Dr. Elaine Heffner: More than special needs
“Special needs” usually refers to children who are unable to learn in usual ways – either because of special deficits or behavioral issues that cause them to be disruptive in classrooms. Author David Bornstein has written an article about a Head Start Trauma Smart program that has been effective for children who have lived through seriously adverse experiences.
Many of these children have out-of-control rages in which they scream, push, and hit other children or teachers. Often such children have already been expelled from one or more preschools where disciplinary measures have been tried unsuccessfully, including scolding, punishment and time-out.
The effective intervention used in the Head Start Trauma Smart program is based on something called ARC (attachment, self-regulation and competency). A significant challenge might be how to extend the understanding of behavior and the techniques used with “special needs” children to educational interventions generally.
One point made in the program is the need to validate children’s emotions. As adults, we see the need to correct or do something about their behavior, and we forget to think about the feelings that are being expressed through the behavior. One mother, who was upset about her child hitting her, had tried punishment, time-outs and other methods to stop him, none of which were effective.
Since the behavior seemed an expression of anger, she was asked why her child might be angry at her. Although not considering it significant, she said it was probably because she interrupted his play to ask him to do something or go somewhere. Understandably, the mom was not focused on what he was doing that was important to him, but on what she had to accomplish that was important to her. By becoming aware of this and simply giving him some advance warning about what she had in mind, or allowing more time for him to finish his play, made a great deal of difference. Before long the hitting behavior stopped.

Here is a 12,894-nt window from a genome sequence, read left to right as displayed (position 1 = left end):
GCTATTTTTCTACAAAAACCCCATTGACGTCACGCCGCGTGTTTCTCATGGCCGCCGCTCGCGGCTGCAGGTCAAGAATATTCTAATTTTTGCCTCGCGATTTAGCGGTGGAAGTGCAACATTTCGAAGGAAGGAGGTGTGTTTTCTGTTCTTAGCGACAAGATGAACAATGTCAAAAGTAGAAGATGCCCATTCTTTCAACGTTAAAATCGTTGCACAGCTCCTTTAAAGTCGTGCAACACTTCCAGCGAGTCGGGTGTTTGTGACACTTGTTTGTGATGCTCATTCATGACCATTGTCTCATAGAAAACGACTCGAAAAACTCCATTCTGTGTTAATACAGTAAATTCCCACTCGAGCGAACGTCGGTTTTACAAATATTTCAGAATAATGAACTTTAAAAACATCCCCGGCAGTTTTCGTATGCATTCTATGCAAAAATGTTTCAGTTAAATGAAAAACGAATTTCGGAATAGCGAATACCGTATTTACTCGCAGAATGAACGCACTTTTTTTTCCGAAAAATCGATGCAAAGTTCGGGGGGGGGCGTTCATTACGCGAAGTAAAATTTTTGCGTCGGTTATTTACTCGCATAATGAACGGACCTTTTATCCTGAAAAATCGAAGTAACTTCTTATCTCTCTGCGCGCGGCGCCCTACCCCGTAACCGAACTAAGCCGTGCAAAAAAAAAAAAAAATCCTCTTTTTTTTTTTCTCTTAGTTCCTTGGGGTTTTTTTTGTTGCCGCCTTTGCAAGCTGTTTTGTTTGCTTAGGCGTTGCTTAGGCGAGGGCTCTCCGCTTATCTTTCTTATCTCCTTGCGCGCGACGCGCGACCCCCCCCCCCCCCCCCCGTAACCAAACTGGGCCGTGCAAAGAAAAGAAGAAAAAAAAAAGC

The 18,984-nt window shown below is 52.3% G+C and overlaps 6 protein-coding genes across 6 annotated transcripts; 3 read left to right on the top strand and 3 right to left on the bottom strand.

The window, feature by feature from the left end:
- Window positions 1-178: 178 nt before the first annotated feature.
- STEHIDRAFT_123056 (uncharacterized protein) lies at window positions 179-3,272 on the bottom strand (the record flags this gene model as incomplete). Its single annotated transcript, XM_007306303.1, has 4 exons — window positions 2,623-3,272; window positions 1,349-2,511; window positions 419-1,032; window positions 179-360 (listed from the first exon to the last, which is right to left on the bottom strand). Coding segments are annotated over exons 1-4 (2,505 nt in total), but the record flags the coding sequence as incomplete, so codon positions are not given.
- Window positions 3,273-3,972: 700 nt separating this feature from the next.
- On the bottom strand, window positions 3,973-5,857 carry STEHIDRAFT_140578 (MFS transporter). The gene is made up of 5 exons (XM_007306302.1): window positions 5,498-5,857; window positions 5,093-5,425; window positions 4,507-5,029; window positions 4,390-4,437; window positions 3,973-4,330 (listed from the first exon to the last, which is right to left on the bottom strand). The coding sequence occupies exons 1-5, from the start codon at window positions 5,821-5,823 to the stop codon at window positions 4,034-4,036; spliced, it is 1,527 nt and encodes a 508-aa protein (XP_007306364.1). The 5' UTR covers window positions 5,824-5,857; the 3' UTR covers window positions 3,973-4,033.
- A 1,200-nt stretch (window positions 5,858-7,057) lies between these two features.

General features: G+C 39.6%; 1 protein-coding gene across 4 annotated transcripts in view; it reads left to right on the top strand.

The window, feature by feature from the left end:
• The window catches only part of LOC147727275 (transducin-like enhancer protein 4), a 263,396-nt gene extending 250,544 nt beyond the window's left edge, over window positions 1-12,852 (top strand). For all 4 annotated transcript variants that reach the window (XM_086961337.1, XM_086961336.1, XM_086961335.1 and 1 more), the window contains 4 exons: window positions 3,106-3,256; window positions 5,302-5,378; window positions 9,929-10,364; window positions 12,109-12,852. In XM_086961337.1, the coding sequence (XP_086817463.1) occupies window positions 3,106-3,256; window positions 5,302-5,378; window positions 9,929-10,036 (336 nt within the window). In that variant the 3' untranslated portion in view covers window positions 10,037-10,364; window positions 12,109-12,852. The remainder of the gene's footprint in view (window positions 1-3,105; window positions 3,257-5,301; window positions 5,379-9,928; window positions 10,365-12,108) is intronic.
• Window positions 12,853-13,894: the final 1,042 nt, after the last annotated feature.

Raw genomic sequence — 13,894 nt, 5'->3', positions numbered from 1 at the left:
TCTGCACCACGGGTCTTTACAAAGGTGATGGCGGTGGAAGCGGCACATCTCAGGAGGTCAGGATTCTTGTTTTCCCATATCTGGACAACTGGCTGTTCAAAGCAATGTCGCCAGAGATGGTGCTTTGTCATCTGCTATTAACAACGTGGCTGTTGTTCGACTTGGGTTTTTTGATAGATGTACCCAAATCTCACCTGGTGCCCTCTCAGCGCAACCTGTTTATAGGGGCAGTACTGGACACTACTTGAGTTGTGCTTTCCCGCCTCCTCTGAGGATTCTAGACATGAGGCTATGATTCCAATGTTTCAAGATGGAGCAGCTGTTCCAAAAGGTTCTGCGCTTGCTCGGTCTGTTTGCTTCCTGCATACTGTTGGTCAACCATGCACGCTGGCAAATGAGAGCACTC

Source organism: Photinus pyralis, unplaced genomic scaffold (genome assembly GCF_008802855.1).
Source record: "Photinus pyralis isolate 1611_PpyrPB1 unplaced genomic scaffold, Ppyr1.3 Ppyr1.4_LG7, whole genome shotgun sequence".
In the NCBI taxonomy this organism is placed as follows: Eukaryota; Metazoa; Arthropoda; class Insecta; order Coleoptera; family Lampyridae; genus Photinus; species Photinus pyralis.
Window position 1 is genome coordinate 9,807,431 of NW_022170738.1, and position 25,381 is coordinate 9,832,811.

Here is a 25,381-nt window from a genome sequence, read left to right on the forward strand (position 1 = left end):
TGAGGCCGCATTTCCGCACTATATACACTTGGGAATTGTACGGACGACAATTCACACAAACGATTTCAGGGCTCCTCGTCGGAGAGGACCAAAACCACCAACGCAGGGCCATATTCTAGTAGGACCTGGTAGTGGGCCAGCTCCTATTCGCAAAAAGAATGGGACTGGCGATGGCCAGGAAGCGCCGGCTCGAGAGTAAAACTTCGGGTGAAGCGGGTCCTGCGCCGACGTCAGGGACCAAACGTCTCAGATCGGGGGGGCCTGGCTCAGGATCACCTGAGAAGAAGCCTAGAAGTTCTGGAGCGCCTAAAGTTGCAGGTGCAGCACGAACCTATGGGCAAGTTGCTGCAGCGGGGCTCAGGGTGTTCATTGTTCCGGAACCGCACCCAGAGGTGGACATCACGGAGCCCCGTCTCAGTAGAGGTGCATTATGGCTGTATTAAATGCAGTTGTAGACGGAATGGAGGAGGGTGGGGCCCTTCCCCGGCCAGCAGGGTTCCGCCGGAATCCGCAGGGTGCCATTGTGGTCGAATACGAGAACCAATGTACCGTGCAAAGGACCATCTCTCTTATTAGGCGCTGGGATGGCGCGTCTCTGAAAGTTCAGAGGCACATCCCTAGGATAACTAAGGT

Although unacceptable, the behavior itself was not the real issue. And the solution did not lie in trying to control the behavior. Efforts at control most often lead to further confrontation and anger on the part of parent and child and can leave a parent feeling unsuccessful and helpless.
Here is where acknowledging feelings can be helpful. A mother in such a situation can tell her child that she understands he is angry, that hitting her is not acceptable but that she will try to help him with whatever he is angry about. Just saying, “I know you are angry” as parents sometimes do, can become meaningless unless real conviction lies behind it and more work is done to get to what the child is really saying through his behavior.
Children themselves most often do not know what the feelings are that they express in their behavior. As adults we have to do that work, and in the process help children become better able to express those feelings in more socially acceptable ways. This is a process that may take some time and can run counter to a parent’s feeling that the behavior must be stopped. The goal is to help children control their own feelings rather than acting them out in behavior. To accomplish that goal, we have to be able to do it ourselves.
“Special needs” may refer to children who face extraordinary hurdles they have to overcome. But all children have needs that feel special to them. They, too, can be helped best if we understand their behavior in order to help them express those needs in constructive ways.
Elaine Heffner, LCSW, Ed.D., has written for Parents Magazine, Fox.com, Redbook, Disney online and PBS Parents, as well as other publications. She has appeared on PBS, ABC, Fox TV and other networks. Dr. Heffner is the author of “Goodenoughmothering: the Best of the Blog,” as well as “Mothering: the Emotional Experience of Motherhood after Freud and Feminism.” She is a psychotherapist and parent educator in private practice, as well as a senior lecturer of education in psychiatry at Weill Cornell Medical College. Dr. Heffner was a co-founder and served as director of the Nursery School Treatment Center at Payne Whitney Clinic, New York Hospital. And she blogs at www.goodenoughmothering.com.